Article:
A brick-and-mortar “Bad Contracts Hall of Fame” will probably never exist. If it did, Alex Rodriguez’s current pact would be a sure-fire, first-ballot lock. Hell, it’d be the Tom Seaver of bad contracts.
Rodriguez’s 10-year, $275 million dollar deal he signed in 2008 that runs through 2017 has been in the news a lot lately, specifically the remaining four years and $100 million owed to the hobbled third-baseman who’s staring down a trip to the Biogenesis guillotine. Even before he faced rumored lifetime bans from MLB, paying $20 million to a 42-year-old was bad business. This contract was poison from the start, as it began with Rodriguez opting out of his previous big-money deal and announcing the news in the middle of Game 4 in the 2007 World Series.
However you frame it, the Rodriguez contract is classic Yankee arrogance. It also includes a $6 million bonus clauses when Rodriguez passes Willie Mayes, Babe Ruth, Hank Aaron and Barry Bonds on the all-time home run list. Rodriguez, who’s yet to play this season, has 647, which puts him 13 behind the Say Hey Kid.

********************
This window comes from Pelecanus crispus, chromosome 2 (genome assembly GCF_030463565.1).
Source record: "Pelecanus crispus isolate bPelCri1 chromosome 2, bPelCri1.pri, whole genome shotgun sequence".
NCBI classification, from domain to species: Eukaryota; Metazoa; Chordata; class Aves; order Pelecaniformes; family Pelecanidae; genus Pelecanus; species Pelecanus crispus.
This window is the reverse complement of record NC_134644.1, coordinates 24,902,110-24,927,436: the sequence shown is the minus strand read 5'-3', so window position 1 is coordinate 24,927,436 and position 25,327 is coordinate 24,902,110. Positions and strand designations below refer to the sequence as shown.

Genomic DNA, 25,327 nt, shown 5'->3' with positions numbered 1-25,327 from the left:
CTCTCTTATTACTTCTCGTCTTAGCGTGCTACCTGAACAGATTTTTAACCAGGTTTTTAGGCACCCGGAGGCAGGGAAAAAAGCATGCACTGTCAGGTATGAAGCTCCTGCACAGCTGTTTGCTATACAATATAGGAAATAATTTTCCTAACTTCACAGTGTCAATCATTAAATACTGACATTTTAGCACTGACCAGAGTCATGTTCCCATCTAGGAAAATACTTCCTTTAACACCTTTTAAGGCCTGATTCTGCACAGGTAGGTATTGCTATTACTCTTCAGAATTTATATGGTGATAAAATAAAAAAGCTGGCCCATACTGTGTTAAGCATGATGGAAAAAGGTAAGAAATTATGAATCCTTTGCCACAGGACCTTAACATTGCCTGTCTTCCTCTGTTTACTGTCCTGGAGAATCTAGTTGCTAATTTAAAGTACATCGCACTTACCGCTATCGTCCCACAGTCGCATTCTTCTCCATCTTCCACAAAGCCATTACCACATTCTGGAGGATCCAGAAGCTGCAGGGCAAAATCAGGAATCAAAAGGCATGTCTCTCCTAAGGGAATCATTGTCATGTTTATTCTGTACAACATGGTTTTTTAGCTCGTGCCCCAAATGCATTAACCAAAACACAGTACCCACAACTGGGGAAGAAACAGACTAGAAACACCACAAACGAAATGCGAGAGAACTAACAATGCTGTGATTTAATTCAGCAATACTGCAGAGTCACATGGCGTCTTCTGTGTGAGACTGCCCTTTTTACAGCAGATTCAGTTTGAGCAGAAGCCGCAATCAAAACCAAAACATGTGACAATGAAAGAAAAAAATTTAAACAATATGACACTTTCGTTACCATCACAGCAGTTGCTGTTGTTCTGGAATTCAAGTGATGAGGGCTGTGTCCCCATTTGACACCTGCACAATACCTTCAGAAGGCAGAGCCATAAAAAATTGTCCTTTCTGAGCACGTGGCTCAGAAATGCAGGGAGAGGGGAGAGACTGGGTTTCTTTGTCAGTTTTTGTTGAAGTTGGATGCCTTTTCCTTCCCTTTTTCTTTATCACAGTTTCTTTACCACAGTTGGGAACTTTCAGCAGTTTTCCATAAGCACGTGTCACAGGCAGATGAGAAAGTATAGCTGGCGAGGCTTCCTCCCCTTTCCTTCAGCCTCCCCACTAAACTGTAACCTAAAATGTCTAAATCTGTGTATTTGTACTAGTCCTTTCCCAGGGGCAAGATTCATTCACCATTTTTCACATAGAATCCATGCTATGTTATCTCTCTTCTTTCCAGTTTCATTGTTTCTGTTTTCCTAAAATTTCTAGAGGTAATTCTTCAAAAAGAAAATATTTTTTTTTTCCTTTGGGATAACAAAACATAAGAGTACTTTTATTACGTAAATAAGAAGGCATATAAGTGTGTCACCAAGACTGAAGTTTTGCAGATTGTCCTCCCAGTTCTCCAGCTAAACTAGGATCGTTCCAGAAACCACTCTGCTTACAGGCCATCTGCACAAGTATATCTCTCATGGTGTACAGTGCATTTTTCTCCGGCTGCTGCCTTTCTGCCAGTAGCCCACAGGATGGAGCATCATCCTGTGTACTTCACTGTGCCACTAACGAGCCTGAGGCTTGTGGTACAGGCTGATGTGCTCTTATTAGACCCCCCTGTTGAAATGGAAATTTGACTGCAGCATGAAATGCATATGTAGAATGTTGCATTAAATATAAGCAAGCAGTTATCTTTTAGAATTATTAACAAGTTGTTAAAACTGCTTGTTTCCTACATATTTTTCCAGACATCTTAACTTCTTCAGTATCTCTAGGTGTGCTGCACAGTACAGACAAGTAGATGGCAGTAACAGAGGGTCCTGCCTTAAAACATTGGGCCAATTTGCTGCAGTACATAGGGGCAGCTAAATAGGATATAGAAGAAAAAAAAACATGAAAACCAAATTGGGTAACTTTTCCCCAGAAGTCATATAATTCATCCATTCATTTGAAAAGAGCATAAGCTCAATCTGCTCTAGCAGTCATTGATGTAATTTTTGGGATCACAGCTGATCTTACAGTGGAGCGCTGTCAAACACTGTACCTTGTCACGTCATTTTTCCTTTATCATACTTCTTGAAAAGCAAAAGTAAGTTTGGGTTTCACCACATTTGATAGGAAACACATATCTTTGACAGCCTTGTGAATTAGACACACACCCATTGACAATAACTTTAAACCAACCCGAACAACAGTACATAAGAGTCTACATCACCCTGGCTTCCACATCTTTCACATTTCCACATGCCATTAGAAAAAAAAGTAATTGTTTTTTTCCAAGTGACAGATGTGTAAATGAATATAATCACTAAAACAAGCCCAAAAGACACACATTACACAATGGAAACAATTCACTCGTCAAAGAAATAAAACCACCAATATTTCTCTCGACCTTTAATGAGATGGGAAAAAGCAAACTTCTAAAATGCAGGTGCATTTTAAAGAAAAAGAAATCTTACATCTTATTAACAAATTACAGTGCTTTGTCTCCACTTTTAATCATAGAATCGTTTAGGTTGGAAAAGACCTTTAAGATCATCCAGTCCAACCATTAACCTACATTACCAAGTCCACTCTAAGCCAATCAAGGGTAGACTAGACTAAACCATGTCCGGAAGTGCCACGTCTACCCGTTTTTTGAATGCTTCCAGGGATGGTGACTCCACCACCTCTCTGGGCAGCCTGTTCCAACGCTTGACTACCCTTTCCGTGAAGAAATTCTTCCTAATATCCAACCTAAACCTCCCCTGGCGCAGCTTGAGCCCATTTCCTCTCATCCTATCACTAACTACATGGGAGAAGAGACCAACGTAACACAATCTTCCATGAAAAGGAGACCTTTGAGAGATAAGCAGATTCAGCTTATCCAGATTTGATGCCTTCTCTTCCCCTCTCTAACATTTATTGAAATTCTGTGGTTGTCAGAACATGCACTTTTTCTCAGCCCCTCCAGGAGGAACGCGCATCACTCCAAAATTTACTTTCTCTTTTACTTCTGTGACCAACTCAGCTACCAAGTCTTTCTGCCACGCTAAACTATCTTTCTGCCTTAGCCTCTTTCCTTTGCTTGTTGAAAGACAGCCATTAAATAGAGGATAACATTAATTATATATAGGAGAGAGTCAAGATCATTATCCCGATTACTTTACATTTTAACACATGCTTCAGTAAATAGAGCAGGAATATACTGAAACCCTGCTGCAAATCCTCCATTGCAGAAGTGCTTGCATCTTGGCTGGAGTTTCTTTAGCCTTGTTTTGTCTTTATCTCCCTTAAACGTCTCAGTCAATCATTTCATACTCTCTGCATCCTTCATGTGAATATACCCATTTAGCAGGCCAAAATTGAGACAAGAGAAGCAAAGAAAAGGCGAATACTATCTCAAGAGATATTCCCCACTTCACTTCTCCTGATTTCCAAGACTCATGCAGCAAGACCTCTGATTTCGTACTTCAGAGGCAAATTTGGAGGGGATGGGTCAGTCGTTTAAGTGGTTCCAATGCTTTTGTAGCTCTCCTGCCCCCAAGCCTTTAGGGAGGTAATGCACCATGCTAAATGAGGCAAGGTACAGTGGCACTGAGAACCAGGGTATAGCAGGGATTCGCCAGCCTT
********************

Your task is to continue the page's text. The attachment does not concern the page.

As great as it would be if Rodriguez were suspended for life, any lengthy suspension ends up helping the Yankees since it would get them off the hook for the A-Rod $100 million albatross. Part of why Yankees brass was keen to lock up Rodriguez was his assault on the record book – remember this was pre-Cousin Yuri and Biogenesis. Rodriguez’s homers would be a marketing tool, another chance to produce a string of ‘Yankeeographys’ on YES, sell a bunch of swag via Steiner Sports and, above all, inflate the pinstripe mythology.
Now nobody cares. Nobody is going to get wrapped up in Rodriguez passing Mays or hitting 700 homers. He’s been disgraced and labeled a fraud in the court of public opinion. If anything, this is probably why MLB is so hell bent on trying to give Rodriguez a lifetime ban so his name doesn’t end up passing Ruth and Aaron in the record books. (Passing Bonds? Well … they could probably live with that.)
Even if Rodriguez is allowed back on the field there’s no indication he’ll be able to hit another 100 or so homers before the contract runs out. Rodriguez’s slugging percentage has dropped in five straight seasons. It’s declined from .645 when since he hit 54 homers in 2007 to .430 in 122 games last season. Injuries and age appear to be catching up with him. Right now the lasting image of Rodriguez the baseball player is strikeout after strikeout last October.
All of this means if you’re a person who hates the Yankees or a fan of a baseball team in a small market, hope Rodriguez appeals any suspension from MLB and his high-priced lawyers can cast a big enough pall over the credibility of Biogenesis ringleader Anthony Bosch. Hope that the now cost-conscious Yankees are stuck writing $20+ million checks to rapidly declining Rodriguez the next three seasons, instead of using that money to sign other, more useful players.
In short, make the Yankees pay for their hubris.